Whale advocates are troubled to discover that a Canadian Navy frigate was using sonar off San Juan Island in an area popular with endangered killer whales.

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Jeanne Hyde awoke before dawn on Monday to an odd, unnatural pulse coming from her computer.

The San Juan Island resident, a whale advocate, helps monitor an underwater network of audio-tracking hydrophones by sleeping next to a pair of speakers. She was groggy at first, but quickly leapt out of bed, hit “record” on her computer, checked a vessel-tracking system and called the Coast Guard.

“I knew it wasn’t a whale, and I knew it wasn’t right,” Hyde said Wednesday. “It took me a couple of seconds, but then I thought, ‘Oh my goodness, that’s sonar.’ “

After wrangling for years with the U.S. Navy over the use of mid-frequency sonar, environmentalists and whale advocates this week stumbled upon another noise source they fear could trouble endangered killer whales: the Canadian navy.

Between 5 a.m. and 6 a.m. that day, the Canadian frigate HMCS Ottawa employed sonar during a training exercise in Haro Strait just off San Juan Island — a popular route for killer whales and an area where the U.S. Navy avoids sonar without first getting permission from the National Marine Fisheries Service.

The frigate was in Canadian waters at the time, said Lt. Diane Larose of the Canadian navy. But the Ottawa’s sonar can travel 4,000 yards — more than two miles — and the sound was picked up by instruments in U.S. waters.

Larose said the Canadians are well aware of sonar’s potential to hurt killer whales, which communicate by sound at similar frequencies. In 2008, the Canadian Navy adopted a policy requiring the use of radar, passive acoustic systems, underwater listening devices and night-vision goggles to make sure marine mammals aren’t present when sonar is deployed.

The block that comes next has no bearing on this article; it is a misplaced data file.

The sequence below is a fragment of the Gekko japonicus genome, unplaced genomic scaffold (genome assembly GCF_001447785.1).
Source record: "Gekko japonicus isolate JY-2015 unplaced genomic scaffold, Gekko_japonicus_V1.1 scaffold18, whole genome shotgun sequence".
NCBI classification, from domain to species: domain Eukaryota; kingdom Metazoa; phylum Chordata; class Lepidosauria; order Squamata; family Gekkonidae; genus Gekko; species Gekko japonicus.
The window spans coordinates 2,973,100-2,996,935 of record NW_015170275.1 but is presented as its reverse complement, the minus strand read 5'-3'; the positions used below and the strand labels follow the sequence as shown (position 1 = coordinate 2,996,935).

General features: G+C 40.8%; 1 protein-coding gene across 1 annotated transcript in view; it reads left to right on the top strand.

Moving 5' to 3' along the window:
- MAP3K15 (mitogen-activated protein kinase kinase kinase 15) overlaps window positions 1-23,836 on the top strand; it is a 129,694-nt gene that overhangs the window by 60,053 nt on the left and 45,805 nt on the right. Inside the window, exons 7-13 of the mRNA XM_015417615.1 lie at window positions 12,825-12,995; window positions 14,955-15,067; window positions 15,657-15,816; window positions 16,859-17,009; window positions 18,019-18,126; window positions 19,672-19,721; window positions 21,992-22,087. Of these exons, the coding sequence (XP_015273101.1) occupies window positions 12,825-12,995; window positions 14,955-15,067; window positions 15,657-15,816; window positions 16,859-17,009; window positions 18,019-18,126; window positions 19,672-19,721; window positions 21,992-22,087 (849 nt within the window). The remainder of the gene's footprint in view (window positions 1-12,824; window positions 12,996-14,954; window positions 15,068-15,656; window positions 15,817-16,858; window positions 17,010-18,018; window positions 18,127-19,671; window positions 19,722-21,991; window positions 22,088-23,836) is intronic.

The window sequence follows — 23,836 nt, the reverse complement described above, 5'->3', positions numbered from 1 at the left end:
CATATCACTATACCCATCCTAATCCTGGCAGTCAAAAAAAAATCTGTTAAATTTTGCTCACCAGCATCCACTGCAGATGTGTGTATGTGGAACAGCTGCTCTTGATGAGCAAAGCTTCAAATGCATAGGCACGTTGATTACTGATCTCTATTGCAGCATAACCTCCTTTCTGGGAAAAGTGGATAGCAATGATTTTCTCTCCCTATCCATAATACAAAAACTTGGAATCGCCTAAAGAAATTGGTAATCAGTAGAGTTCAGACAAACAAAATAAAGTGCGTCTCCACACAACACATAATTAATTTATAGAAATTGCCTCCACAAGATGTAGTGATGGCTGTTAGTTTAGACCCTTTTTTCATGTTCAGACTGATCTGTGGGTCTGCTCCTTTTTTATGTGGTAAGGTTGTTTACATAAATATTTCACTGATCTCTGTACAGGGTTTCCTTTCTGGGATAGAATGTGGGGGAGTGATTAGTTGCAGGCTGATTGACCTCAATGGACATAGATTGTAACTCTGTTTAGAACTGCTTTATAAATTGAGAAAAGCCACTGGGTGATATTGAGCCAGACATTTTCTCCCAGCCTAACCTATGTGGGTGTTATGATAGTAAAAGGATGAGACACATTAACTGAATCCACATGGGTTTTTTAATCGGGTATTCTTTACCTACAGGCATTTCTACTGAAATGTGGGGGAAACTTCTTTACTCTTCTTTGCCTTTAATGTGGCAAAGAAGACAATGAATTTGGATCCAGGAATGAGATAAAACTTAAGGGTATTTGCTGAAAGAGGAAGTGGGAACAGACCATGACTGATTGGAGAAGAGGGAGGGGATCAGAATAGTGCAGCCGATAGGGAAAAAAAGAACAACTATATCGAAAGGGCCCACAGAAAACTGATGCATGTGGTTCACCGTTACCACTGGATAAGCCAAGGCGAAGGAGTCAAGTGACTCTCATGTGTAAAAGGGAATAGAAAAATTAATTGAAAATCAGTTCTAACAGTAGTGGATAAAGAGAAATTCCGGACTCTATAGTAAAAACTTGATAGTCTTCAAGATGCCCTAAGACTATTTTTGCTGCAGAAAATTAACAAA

“We take this very seriously,” Larose said. “It’s a very well-thought-out policy.”

But whale advocates said they tracked transient and endangered southern resident orcas near that area in the 24 hours before and after the ship sailed past, and said it’s always possible that a naval vessel might not see them.

“This was a fairly high-risk event as far as we can tell,” said Scott Veirs of Beam Reach, a marine-science school that helped establish the hydrophone network.

“In general, it’s concerning to me that the U.S. Navy has voluntarily refrained from unnecessary testing and training in the inland waters of Washington state, but the Canadian navy apparently still does,” he said. “The nightmare scenario is that you turn on sonar not knowing they are there and essentially deafen them either temporarily or permanently.”

Brian Gorman, spokesman for the National Marine Fisheries Service, said he didn’t know if his agency had been asked to look into Monday’s incident but said it is “responsible for protecting marine mammals everywhere they are in U.S. waters and we take that responsibility very seriously.”

The battle over sonar and its impact on whales has raged for at least a decade.

In May 2003, the U.S. Navy caused a stir when the USS Shoup conducted a training exercise in the same area. Several whale biologists saw what they believed were “abnormal” bunching responses by nearby killer whales. Sixteen porpoises were later stranded, suggesting to some that the animals’ hearing had been affected.

In follow-up investigations, the National Marine Fisheries Service could find no link to the porpoise deaths, but determined that the marine mammals almost certainly heard the sonar, though longterm hearing damage seemed unlikely. Navy biologists also disputed the claim that orcas had acted in any uncharacteristic way.

But the Navy has also acknowledged in several cases that midfrequency sonar has killed or injured several species of marine mammals.

This week, Veirs wrote about the latest incident on www.orcasound.net, a blog about the hydrophone network sponsored by The Whale Museum in Friday Harbor. The discovery also was picked up by a blogger for the Natural Resources Defense Council, an environmental group.

Lt. Larose, with the Canadian navy, said her country has taken into account all the scientific data about impacts to whales “and we’re trying to mitigate those measures as best we can.”

But “we also have to train our crews to know how to use this sonar,” she said.

Craig Welch: 206-464-2093 or cwelch@seattletimes.com. On Twitter @craigawelch.